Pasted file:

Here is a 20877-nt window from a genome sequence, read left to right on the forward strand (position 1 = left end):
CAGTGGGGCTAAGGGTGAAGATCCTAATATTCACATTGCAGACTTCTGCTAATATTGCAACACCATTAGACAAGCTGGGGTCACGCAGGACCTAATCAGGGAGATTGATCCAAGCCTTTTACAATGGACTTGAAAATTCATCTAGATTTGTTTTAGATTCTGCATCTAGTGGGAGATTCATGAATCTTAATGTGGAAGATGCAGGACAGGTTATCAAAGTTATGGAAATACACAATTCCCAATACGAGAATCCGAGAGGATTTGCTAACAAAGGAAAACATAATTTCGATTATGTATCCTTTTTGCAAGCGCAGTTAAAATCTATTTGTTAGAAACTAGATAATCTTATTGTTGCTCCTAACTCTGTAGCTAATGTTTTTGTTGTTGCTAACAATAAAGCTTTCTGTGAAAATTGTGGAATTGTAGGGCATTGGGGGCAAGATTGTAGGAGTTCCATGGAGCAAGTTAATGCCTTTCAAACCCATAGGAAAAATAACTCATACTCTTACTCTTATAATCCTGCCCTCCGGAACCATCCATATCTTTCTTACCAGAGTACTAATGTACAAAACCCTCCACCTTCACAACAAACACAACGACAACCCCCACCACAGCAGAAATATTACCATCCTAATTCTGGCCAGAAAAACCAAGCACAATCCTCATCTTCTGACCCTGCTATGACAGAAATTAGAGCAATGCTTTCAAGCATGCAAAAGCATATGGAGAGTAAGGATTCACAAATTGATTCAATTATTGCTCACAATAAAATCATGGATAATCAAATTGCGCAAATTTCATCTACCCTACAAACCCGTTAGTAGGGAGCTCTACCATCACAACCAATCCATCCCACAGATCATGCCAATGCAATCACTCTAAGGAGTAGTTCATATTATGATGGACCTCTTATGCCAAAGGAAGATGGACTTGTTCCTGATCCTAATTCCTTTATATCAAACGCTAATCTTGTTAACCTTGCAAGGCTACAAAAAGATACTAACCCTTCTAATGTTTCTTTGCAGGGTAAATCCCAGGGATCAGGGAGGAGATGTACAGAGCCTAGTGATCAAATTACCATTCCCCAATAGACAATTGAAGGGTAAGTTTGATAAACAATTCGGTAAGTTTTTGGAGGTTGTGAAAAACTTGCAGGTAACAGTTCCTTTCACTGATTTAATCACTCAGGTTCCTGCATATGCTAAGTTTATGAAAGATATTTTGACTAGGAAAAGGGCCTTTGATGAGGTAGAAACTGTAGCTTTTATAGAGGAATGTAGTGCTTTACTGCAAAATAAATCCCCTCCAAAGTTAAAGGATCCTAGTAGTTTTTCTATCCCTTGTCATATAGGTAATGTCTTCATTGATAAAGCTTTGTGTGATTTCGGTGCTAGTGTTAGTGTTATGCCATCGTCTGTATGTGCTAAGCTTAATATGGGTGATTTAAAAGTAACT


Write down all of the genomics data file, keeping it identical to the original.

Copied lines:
Here is a 20877-nt window from a genome sequence, read left to right on the forward strand (position 1 = left end):
CAGTGGGGCTAAGGGTGAAGATCCTAATATTCACATTGCAGACTTCTGCTAATATTGCAACACCATTAGACAAGCTGGGGTCACGCAGGACCTAATCAGGGAGATTGATCCAAGCCTTTTACAATGGACTTGAAAATTCATCTAGATTTGTTTTAGATTCTGCATCTAGTGGGAGATTCATGAATCTTAATGTGGAAGATGCAGGACAGGTTATCAAAGTTATGGAAATACACAATTCCCAATACGAGAATCCGAGAGGATTTGCTAACAAAGGAAAACATAATTTCGATTATGTATCCTTTTTGCAAGCGCAGTTAAAATCTATTTGTTAGAAACTAGATAATCTTATTGTTGCTCCTAACTCTGTAGCTAATGTTTTTGTTGTTGCTAACAATAAAGCTTTCTGTGAAAATTGTGGAATTGTAGGGCATTGGGGGCAAGATTGTAGGAGTTCCATGGAGCAAGTTAATGCCTTTCAAACCCATAGGAAAAATAACTCATACTCTTACTCTTATAATCCTGCCCTCCGGAACCATCCATATCTTTCTTACCAGAGTACTAATGTACAAAACCCTCCACCTTCACAACAAACACAACGACAACCCCCACCACAGCAGAAATATTACCATCCTAATTCTGGCCAGAAAAACCAAGCACAATCCTCATCTTCTGACCCTGCTATGACAGAAATTAGAGCAATGCTTTCAAGCATGCAAAAGCATATGGAGAGTAAGGATTCACAAATTGATTCAATTATTGCTCACAATAAAATCATGGATAATCAAATTGCGCAAATTTCATCTACCCTACAAACCCGTTAGTAGGGAGCTCTACCATCACAACCAATCCATCCCACAGATCATGCCAATGCAATCACTCTAAGGAGTAGTTCATATTATGATGGACCTCTTATGCCAAAGGAAGATGGACTTGTTCCTGATCCTAATTCCTTTATATCAAACGCTAATCTTGTTAACCTTGCAAGGCTACAAAAAGATACTAACCCTTCTAATGTTTCTTTGCAGGGTAAATCCCAGGGATCAGGGAGGAGATGTACAGAGCCTAGTGATCAAATTACCATTCCCCAATAGACAATTGAAGGGTAAGTTTGATAAACAATTCGGTAAGTTTTTGGAGGTTGTGAAAAACTTGCAGGTAACAGTTCCTTTCACTGATTTAATCACTCAGGTTCCTGCATATGCTAAGTTTATGAAAGATATTTTGACTAGGAAAAGGGCCTTTGATGAGGTAGAAACTGTAGCTTTTATAGAGGAATGTAGTGCTTTACTGCAAAATAAATCCCCTCCAAAGTTAAAGGATCCTAGTAGTTTTTCTATCCCTTGTCATATAGGTAATGTCTTCATTGATAAAGCTTTGTGTGATTTCGGTGCTAGTGTTAGTGTTATGCCATCGTCTGTATGTGCTAAGCTTAATATGGGTGATTTAAAAGTAACT